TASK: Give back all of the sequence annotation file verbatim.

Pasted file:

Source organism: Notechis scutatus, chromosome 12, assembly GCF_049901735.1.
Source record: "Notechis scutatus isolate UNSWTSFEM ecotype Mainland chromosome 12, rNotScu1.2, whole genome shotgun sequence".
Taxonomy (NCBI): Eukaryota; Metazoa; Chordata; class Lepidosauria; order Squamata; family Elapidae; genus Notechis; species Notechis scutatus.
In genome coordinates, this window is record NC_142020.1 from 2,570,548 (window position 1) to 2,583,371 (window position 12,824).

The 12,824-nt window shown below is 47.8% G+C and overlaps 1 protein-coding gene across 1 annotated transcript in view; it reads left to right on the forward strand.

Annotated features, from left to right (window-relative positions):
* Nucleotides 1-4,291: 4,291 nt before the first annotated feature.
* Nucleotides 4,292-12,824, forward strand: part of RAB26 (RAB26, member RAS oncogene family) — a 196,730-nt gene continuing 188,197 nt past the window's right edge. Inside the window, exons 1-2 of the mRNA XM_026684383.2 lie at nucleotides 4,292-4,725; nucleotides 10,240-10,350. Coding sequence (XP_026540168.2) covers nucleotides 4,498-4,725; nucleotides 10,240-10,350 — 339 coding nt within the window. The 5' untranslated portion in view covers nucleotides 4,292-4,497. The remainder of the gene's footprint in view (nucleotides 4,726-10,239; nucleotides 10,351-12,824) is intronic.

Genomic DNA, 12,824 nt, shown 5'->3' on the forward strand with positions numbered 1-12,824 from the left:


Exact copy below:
Source organism: Notechis scutatus, chromosome 12, assembly GCF_049901735.1.
Source record: "Notechis scutatus isolate UNSWTSFEM ecotype Mainland chromosome 12, rNotScu1.2, whole genome shotgun sequence".
Taxonomy (NCBI): Eukaryota; Metazoa; Chordata; class Lepidosauria; order Squamata; family Elapidae; genus Notechis; species Notechis scutatus.
In genome coordinates, this window is record NC_142020.1 from 2,570,548 (window position 1) to 2,583,371 (window position 12,824).

The 12,824-nt window shown below is 47.8% G+C and overlaps 1 protein-coding gene across 1 annotated transcript in view; it reads left to right on the forward strand.

Annotated features, from left to right (window-relative positions):
* Nucleotides 1-4,291: 4,291 nt before the first annotated feature.
* Nucleotides 4,292-12,824, forward strand: part of RAB26 (RAB26, member RAS oncogene family) — a 196,730-nt gene continuing 188,197 nt past the window's right edge. Inside the window, exons 1-2 of the mRNA XM_026684383.2 lie at nucleotides 4,292-4,725; nucleotides 10,240-10,350. Coding sequence (XP_026540168.2) covers nucleotides 4,498-4,725; nucleotides 10,240-10,350 — 339 coding nt within the window. The 5' untranslated portion in view covers nucleotides 4,292-4,497. The remainder of the gene's footprint in view (nucleotides 4,726-10,239; nucleotides 10,351-12,824) is intronic.

Genomic DNA, 12,824 nt, shown 5'->3' on the forward strand with positions numbered 1-12,824 from the left: